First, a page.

“In two years, we walked 100 people through the property — artists, retailers, churches, restaurateurs, preservationists, even brewers,” Verespej said. “No one could make it work. After two years, leading historic preservationists told us it wasn’t feasible to rebuild the church. We were worried it would be demolished for a drive-through for a restaurant or something. We wanted that corner to be a center of vibrancy for the neighborhood.”
OBCDC needed to have parking for whatever might replace St. Luke’s at the Greenline Building on that small site. So Verespej and his staff worked with the adjacent Pearl Road United Methodist Church (PRUMC) to see if it is willing to share its parking lot. Developers that focus on low-income housing were approached and the OBCDC board voted to pursue project with NRP Group. A Web page was created by OBCDC for the Pearl-Memphis development proposal.
Three church buildings are visible here along Pearl Road, just north of Memphis Road, in Old Brooklyn. At left is the 1903-built St. Luke United Church of Christ. Next to it is a 1925-built school for the St. Luke parish. Both are proposed to be demolished. Behind both and partially visible is the 1923-built Pearl Road United Methodist Church that will remain standing, per NRP Group’s development plan (Google).
“The Old Brooklyn CDC took over the abandoned Saint Luke’s UCC property and has been looking for a way to either renovate it or replace it,” said PRUMC Rev. Harlen Rife in an e-mail to NEOtrans. “At times, we at Pearl Road UMC have joined the discussion to see if some of our property or portions of our building could be included in this project as well. At the moment, the OBCDC is putting forward a plan from NRP that would demolish and replace the Saint Luke’s building, but would not directly impact our building.”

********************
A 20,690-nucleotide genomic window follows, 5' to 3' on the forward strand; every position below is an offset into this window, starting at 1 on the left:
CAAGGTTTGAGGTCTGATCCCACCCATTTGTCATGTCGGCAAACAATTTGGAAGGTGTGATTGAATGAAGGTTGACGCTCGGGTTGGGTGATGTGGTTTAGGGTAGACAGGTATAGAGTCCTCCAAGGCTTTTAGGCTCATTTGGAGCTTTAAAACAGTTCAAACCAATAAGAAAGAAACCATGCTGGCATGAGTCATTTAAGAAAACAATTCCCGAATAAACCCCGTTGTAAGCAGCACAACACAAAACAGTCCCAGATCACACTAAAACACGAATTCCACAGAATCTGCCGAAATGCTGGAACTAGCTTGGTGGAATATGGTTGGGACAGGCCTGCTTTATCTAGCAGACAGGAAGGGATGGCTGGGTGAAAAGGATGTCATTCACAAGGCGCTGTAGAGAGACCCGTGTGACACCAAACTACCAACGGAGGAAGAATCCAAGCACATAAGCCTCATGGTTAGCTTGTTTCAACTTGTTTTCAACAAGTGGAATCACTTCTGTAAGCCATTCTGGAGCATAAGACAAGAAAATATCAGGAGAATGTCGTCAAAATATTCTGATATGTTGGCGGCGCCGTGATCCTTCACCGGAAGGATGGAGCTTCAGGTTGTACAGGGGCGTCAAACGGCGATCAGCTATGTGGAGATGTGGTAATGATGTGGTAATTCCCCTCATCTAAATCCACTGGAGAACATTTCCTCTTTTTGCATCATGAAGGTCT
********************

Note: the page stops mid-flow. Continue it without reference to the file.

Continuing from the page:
PRUMC has been existence for 208 years and has been at the same site, albeit in different structures, since the 1840s, according to its Web site. Old Brooklyn was formerly Brooklyn Township which was among the earliest European-American settlements in Cuyahoga County. Harlen said he was looking forward to the future and OBCDC’s final plans.
“It might involve negotiated access to our parking lot as we have parking and the Saint Luke’s property does not,” Harlen added. “That has not been concluded. So, at the moment, Pearl Road UMC is involved in this project simply as a deeply invested neighbor. We are committed to working with the OBCDC and our neighbors in Old Brooklyn to find a use for that corner that strengthens our community and reflects our vision of a just and loving God.”
If tax credits are secured in May, architectural and design work could start right away with a community meeting on the proposed design held this summer, according to OBCDC. Tenant relocation planning and support could occur next winter with construction possibly following as early as spring 2023. Construction could take about a year, Verespej said.
Verespej joined OBCDC as executive director in 2014 — the same year St. Luke’s closed. With the gears solidly in motion to replace the church and a new opportunity awaiting, he is leaving OBCDC Feb. 4. Verespej will become chief of staff and operations at Cleveland Neighborhood Progress which provides planning and financial assistance to community development corporations in Cleveland.